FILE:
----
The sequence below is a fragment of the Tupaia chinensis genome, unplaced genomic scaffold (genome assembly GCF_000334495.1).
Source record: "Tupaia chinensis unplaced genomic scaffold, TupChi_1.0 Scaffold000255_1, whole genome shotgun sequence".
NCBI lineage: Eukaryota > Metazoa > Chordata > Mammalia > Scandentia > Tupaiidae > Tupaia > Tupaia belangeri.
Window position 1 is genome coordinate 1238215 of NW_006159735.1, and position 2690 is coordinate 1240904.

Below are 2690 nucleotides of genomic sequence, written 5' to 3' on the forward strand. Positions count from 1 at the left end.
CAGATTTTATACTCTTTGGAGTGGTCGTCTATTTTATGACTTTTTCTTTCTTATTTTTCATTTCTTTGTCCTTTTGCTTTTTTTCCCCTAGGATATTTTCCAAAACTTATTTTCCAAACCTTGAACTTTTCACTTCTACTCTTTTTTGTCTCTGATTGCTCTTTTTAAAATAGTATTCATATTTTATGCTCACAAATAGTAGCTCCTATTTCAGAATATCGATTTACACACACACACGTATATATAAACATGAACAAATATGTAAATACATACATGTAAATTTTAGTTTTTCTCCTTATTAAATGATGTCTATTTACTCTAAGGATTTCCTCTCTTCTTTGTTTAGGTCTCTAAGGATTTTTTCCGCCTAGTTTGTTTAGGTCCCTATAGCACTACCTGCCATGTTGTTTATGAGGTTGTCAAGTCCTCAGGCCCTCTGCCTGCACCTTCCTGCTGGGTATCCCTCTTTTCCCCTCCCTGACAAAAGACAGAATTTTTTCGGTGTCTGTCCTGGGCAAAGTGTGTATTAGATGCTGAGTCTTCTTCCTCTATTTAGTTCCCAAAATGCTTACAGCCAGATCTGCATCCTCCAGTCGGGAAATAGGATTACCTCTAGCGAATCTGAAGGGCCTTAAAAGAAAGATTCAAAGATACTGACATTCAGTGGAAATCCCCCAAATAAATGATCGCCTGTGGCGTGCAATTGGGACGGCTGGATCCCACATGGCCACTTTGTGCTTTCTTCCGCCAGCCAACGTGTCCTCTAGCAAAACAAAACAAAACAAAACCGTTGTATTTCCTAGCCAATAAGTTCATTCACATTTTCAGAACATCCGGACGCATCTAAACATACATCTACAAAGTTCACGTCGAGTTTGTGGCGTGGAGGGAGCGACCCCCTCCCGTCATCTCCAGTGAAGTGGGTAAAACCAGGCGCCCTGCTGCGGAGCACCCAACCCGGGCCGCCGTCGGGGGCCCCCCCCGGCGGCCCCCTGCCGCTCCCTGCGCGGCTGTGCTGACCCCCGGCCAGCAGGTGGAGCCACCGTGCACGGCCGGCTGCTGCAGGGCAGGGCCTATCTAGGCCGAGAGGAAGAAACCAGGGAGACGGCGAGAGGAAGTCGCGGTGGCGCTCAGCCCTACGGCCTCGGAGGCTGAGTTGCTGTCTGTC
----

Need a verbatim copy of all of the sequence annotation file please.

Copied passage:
The sequence below is a fragment of the Tupaia chinensis genome, unplaced genomic scaffold (genome assembly GCF_000334495.1).
Source record: "Tupaia chinensis unplaced genomic scaffold, TupChi_1.0 Scaffold000255_1, whole genome shotgun sequence".
NCBI lineage: Eukaryota > Metazoa > Chordata > Mammalia > Scandentia > Tupaiidae > Tupaia > Tupaia belangeri.
Window position 1 is genome coordinate 1238215 of NW_006159735.1, and position 2690 is coordinate 1240904.

Below are 2690 nucleotides of genomic sequence, written 5' to 3' on the forward strand. Positions count from 1 at the left end.
CAGATTTTATACTCTTTGGAGTGGTCGTCTATTTTATGACTTTTTCTTTCTTATTTTTCATTTCTTTGTCCTTTTGCTTTTTTTCCCCTAGGATATTTTCCAAAACTTATTTTCCAAACCTTGAACTTTTCACTTCTACTCTTTTTTGTCTCTGATTGCTCTTTTTAAAATAGTATTCATATTTTATGCTCACAAATAGTAGCTCCTATTTCAGAATATCGATTTACACACACACACGTATATATAAACATGAACAAATATGTAAATACATACATGTAAATTTTAGTTTTTCTCCTTATTAAATGATGTCTATTTACTCTAAGGATTTCCTCTCTTCTTTGTTTAGGTCTCTAAGGATTTTTTCCGCCTAGTTTGTTTAGGTCCCTATAGCACTACCTGCCATGTTGTTTATGAGGTTGTCAAGTCCTCAGGCCCTCTGCCTGCACCTTCCTGCTGGGTATCCCTCTTTTCCCCTCCCTGACAAAAGACAGAATTTTTTCGGTGTCTGTCCTGGGCAAAGTGTGTATTAGATGCTGAGTCTTCTTCCTCTATTTAGTTCCCAAAATGCTTACAGCCAGATCTGCATCCTCCAGTCGGGAAATAGGATTACCTCTAGCGAATCTGAAGGGCCTTAAAAGAAAGATTCAAAGATACTGACATTCAGTGGAAATCCCCCAAATAAATGATCGCCTGTGGCGTGCAATTGGGACGGCTGGATCCCACATGGCCACTTTGTGCTTTCTTCCGCCAGCCAACGTGTCCTCTAGCAAAACAAAACAAAACAAAACCGTTGTATTTCCTAGCCAATAAGTTCATTCACATTTTCAGAACATCCGGACGCATCTAAACATACATCTACAAAGTTCACGTCGAGTTTGTGGCGTGGAGGGAGCGACCCCCTCCCGTCATCTCCAGTGAAGTGGGTAAAACCAGGCGCCCTGCTGCGGAGCACCCAACCCGGGCCGCCGTCGGGGGCCCCCCCCGGCGGCCCCCTGCCGCTCCCTGCGCGGCTGTGCTGACCCCCGGCCAGCAGGTGGAGCCACCGTGCACGGCCGGCTGCTGCAGGGCAGGGCCTATCTAGGCCGAGAGGAAGAAACCAGGGAGACGGCGAGAGGAAGTCGCGGTGGCGCTCAGCCCTACGGCCTCGGAGGCTGAGTTGCTGTCTGTC